Morning Thanks

Garrison Keillor once said we'd all be better off if we all started the day by giving thanks for just one thing. I'll try.

Wednesday, June 28, 2017

Anniversary Confessions

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It had been two years since I'd lived anywhere close, but Orange City was her hometown. That we would be married there was beyond question, and that was okay with me. A few of my old friends came around, along with a few old profs, and of course my family from afar. But that hot day in late June, First CRC, Orange City, Iowa, held hosts of her family, she being the oldest cousin in a hoard of Vissers, her mother's side.

We drew a crowd, all right, most all of them seeing, for the very first time, this soon-to-be husband, not a farmer, of their drop-dead gorgeous cousin. After all, we got married in a fever. Stem-to-stern, first date-to-alter oath took six months total. We spent our first Christmas together six months after we got married. How's that for heat?

The college chaplain married us, the Rev. John B. Hulst, who wasn't always sure I was driving down along the straight-and-narrow; but I found him trustworthy, and, more importantly, he'd been my soon-to-be-wife's childhood preacher.

Truth be told, I don't remember much about the wedding itself. It was hot--that I know, late June, rural, northwest Iowa, the reception in Northwestern College, Fern Smith Hall--that I won't forget, the first time I'd been at the college itself, not in the gym or baseball diamond.

What I do remember is that I wanted it over. Two reasons--first, the whole business was a bit over-the-top for someone who regarded himself as being, well, "counter-cultural," non-traditional. We fooled around a little with the oath, I remember, but already back then I had a firm enough grasp on my abilities--or lack thereof--to determine that I wasn't about to memorize what I'd written. I suppose that marriage vow is around somewhere, but I honestly wouldn't know where to look. That day I'd decided that weddings are really for women.

The other reason was another kind of heat: I was aching for the honeymoon. Oh, not the flamboyance extravagantly charted today--Cancun, Bermuda, Hawaii, France; that would have been far too "kitch-ish," far too "traditional." Less was always more to hippie types.

The truth is, I hadn't even reserved a motel room. 'Twasn't laziness either. It was principal. Fancy-schmancy honeymoons were Nixonian or some kind of evil. The world was marching into chaos--Vietnam, cities in shambles, etc., etc., etc. You can't dance in a bonfire. Power to the people. Whatever.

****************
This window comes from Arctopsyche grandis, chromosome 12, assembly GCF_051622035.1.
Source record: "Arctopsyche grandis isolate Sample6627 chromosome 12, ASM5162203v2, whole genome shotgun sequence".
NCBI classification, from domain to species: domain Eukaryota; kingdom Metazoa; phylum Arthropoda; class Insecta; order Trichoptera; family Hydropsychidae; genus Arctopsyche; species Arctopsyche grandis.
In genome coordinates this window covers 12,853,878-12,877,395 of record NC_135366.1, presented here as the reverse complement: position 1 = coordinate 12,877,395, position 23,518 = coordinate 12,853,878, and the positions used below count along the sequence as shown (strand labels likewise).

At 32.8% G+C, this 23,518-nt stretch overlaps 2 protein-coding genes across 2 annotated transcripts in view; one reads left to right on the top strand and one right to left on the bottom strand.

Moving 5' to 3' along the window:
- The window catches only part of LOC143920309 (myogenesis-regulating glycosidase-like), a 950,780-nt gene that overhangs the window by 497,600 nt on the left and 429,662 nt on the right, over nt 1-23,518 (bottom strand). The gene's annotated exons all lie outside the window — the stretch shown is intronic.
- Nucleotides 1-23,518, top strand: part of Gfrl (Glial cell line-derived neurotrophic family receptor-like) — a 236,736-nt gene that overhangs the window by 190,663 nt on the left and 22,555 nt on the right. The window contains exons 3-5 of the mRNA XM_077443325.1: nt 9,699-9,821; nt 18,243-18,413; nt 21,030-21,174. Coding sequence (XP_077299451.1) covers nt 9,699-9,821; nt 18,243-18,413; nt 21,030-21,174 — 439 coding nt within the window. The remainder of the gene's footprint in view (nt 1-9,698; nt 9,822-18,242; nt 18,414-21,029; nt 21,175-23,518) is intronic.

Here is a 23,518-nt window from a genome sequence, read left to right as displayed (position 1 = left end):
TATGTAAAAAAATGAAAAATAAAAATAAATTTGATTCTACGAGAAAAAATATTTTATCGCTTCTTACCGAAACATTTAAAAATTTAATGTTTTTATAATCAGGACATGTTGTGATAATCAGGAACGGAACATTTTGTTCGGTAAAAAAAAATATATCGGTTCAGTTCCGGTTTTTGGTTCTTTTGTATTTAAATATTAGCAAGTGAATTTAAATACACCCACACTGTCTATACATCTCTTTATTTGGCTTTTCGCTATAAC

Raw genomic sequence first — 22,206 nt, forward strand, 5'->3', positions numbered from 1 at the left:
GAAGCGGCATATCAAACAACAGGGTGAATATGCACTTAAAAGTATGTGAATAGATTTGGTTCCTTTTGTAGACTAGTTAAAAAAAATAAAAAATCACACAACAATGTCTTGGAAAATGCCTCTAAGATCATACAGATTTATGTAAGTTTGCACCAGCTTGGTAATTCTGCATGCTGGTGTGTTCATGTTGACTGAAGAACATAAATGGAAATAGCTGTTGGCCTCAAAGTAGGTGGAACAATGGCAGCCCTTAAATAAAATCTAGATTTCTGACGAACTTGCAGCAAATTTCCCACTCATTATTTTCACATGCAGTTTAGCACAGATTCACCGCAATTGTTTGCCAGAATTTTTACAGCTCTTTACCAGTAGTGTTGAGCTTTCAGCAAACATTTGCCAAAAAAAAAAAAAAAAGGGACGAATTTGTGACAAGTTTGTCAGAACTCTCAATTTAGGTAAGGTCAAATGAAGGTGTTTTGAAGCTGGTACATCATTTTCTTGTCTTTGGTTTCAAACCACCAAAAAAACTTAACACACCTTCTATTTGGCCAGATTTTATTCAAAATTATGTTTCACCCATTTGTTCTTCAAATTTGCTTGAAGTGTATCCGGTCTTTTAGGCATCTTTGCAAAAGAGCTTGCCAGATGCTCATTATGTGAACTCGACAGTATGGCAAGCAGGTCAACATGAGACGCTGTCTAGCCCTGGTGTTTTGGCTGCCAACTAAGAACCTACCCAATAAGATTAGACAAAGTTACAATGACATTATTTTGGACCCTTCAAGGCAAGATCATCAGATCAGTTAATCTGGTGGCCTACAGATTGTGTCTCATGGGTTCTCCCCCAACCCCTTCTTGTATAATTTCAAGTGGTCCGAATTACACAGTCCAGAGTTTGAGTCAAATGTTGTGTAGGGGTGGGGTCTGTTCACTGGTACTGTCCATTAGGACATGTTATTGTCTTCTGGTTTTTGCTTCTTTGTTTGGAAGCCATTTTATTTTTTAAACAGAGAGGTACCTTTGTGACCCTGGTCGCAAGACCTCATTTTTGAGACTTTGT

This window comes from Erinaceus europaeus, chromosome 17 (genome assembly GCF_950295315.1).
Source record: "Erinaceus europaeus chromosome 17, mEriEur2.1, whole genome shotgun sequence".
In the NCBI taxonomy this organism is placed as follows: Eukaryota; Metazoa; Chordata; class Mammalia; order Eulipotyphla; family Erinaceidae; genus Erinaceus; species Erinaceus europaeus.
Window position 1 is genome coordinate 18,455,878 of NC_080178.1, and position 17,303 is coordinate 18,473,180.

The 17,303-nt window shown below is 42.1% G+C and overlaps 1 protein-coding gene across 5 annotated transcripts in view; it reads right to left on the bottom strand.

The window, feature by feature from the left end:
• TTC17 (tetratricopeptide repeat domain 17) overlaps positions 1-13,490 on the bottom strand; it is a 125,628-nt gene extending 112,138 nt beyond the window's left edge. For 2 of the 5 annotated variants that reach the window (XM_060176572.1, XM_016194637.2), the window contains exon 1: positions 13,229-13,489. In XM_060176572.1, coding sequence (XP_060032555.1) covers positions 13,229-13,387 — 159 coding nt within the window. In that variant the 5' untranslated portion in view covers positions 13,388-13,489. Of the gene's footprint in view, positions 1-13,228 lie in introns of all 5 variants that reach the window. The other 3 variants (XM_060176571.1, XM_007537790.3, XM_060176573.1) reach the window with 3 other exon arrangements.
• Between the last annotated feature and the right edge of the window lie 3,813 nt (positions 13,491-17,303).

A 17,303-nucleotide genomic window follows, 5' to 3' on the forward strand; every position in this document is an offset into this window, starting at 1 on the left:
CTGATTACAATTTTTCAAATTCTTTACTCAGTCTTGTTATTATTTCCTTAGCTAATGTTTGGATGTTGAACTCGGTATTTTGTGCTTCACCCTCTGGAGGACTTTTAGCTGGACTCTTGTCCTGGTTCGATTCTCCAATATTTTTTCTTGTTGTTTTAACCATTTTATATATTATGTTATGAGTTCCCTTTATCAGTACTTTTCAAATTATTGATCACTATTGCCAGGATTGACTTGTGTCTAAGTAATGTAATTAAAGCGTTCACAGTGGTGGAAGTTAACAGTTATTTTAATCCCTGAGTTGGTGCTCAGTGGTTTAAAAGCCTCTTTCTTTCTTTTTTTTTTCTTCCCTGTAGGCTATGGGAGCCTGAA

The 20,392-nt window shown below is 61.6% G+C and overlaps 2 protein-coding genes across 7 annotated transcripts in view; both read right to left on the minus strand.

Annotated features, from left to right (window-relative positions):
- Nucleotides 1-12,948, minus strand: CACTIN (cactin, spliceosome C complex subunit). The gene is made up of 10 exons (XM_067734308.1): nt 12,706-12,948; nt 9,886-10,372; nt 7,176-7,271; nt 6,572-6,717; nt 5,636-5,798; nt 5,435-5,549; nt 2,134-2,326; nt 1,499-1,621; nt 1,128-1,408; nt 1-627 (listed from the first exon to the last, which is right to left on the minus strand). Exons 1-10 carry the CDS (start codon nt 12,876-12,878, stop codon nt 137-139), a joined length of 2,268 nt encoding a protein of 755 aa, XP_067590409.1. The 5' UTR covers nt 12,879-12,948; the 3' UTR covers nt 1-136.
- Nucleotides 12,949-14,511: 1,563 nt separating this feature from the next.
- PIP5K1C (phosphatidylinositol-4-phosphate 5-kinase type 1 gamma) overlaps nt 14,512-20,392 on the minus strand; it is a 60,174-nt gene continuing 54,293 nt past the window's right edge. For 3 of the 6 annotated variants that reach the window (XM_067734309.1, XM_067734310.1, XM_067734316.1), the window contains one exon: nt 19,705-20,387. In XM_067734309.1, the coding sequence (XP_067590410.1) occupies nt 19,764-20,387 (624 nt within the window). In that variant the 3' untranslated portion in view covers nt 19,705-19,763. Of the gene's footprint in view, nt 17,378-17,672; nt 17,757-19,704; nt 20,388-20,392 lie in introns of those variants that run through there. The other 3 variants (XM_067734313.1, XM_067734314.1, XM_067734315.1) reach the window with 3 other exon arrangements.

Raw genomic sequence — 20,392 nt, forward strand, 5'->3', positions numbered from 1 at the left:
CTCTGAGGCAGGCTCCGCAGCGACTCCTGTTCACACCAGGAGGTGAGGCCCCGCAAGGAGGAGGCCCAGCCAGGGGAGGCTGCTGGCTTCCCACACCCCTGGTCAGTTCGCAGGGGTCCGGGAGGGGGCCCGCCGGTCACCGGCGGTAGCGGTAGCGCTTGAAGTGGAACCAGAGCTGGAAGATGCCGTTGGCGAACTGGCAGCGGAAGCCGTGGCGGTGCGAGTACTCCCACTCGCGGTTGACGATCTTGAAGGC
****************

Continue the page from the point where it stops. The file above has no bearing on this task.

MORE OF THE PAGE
So I got what came to me, a cheap little dive in Worthington, Minnesota, a motel long ago torn down, a squalid place barely more behind a flimsy door than a bed and a toilet. That's where we spent our first night. The truth can be told now, all these years later: we should have gone to Vegas. It was not a night to remember.

And it got off to a horrible start because once the festivities were over, once the guests were beginning to go home, the two of us went out the car (I'd parked it at church like an idiot), got in after wiping out mounds of shaving cream, started the engine, put it in reverse, and went nowhere. We were up on blocks. Yes, there was a crowd who thought the whole mess richly funny. Me? I couldn't get away from that church fast enough, and when we left the church I couldn't get away.

I don't remember her wedding dress--she still has it--but I do remember that clingy "going away" outfit, maroon, I think. True. I do. There I was, cranked for the honeymoon, and our orange VW was going nowhere.

I was livid.

When fifteen--maybe twenty--minutes later, we finally got off the blocks, the shaving cream wiped up, when we finally got on the road, right then in our first moments alone as man and wife, 45 years ago just last night, my gorgeous bride heard language no man just married in a church should have uttered. And lots of it too.

So it's time I apologize for that unrighteous honeymoon outburst. I'm sorry, Barbara Van Gelder Schaap, for a tantrum far worse than any I ever threw in the next 45-year marriage; a
nd I'm oh, so thankful you didn't tell me to turn around and bring you home. I got us off to a shaky start, but you're the one, my dear. You're the only one.

Even if this morning, the morning after our anniversary, you're waking up as I write in a tiny little farmhouse in some obscure place in rural northwest Missouri, a couple dozen Angus neighbors right there in our backyard, three days of leadfoot museum trudging behind us.

Next year, Cancun :).

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